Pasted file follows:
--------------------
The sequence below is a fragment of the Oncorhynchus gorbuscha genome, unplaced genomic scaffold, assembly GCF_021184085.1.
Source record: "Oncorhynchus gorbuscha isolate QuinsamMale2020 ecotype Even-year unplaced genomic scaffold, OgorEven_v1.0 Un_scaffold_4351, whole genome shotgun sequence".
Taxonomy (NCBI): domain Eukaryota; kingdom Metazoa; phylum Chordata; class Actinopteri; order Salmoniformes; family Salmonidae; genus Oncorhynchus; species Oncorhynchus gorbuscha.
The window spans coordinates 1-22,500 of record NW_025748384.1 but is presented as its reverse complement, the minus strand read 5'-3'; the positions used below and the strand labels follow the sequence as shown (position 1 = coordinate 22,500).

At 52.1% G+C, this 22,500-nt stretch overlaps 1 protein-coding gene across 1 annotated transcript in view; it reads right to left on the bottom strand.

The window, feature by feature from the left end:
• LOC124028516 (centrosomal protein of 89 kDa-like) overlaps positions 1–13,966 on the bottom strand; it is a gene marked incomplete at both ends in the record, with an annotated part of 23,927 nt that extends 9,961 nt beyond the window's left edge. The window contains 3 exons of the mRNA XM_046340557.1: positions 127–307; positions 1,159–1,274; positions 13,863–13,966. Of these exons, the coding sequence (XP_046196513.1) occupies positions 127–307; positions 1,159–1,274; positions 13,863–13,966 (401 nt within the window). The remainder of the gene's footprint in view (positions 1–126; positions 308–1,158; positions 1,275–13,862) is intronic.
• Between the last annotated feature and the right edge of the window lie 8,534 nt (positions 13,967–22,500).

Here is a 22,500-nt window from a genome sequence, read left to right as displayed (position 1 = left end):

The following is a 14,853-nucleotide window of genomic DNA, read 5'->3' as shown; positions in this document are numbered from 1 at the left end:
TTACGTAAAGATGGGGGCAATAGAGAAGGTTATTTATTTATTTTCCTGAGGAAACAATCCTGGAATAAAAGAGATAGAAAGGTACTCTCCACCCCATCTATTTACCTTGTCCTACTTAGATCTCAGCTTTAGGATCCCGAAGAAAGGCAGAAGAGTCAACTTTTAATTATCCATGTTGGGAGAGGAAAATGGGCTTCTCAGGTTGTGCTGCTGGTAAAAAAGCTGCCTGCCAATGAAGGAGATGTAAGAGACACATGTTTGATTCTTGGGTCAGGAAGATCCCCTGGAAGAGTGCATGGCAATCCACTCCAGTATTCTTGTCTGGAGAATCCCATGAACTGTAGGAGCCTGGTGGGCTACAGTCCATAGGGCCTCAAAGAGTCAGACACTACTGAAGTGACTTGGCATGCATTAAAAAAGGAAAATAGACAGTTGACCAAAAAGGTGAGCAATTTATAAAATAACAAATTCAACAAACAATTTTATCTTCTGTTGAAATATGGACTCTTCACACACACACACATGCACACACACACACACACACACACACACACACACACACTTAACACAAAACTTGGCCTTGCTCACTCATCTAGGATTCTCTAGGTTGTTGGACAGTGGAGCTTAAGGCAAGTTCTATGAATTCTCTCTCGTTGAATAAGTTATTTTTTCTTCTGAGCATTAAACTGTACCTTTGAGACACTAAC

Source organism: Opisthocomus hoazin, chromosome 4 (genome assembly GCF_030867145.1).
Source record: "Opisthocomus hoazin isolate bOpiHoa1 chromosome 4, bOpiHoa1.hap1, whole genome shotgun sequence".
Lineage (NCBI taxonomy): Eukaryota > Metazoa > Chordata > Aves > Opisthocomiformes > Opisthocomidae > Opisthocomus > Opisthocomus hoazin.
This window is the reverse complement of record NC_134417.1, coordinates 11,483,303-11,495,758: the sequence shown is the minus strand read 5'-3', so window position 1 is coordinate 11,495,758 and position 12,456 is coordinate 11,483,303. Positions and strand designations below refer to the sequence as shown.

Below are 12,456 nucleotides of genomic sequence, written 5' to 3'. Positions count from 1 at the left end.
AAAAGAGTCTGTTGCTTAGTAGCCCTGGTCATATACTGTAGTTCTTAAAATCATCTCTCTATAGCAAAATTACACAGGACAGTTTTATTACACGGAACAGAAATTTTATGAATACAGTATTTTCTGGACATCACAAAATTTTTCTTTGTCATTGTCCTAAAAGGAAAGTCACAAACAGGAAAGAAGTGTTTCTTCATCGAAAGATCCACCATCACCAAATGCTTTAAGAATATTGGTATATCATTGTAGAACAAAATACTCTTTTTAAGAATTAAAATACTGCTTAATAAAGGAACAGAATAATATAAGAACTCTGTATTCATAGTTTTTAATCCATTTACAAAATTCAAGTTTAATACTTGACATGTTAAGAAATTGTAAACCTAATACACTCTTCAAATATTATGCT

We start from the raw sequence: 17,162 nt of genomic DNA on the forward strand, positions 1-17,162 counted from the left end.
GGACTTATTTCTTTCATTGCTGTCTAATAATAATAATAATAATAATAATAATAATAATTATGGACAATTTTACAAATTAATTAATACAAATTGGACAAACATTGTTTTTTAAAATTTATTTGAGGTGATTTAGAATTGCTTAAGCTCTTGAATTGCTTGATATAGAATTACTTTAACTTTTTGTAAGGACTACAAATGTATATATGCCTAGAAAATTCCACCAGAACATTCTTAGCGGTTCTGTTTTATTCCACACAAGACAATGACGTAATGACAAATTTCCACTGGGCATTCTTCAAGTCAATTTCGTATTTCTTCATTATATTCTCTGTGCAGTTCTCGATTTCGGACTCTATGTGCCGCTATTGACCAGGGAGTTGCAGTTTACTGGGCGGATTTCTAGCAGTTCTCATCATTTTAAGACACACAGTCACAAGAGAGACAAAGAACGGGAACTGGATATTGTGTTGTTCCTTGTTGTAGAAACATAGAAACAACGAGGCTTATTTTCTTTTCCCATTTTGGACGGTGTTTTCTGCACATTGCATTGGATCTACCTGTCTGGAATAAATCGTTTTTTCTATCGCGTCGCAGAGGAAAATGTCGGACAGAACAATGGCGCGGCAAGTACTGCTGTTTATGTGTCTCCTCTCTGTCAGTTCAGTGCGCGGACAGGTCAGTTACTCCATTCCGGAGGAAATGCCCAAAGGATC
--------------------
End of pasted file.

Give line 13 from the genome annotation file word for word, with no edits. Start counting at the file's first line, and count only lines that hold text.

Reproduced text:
Source record: "Opisthocomus hoazin isolate bOpiHoa1 chromosome 4, bOpiHoa1.hap1, whole genome shotgun sequence".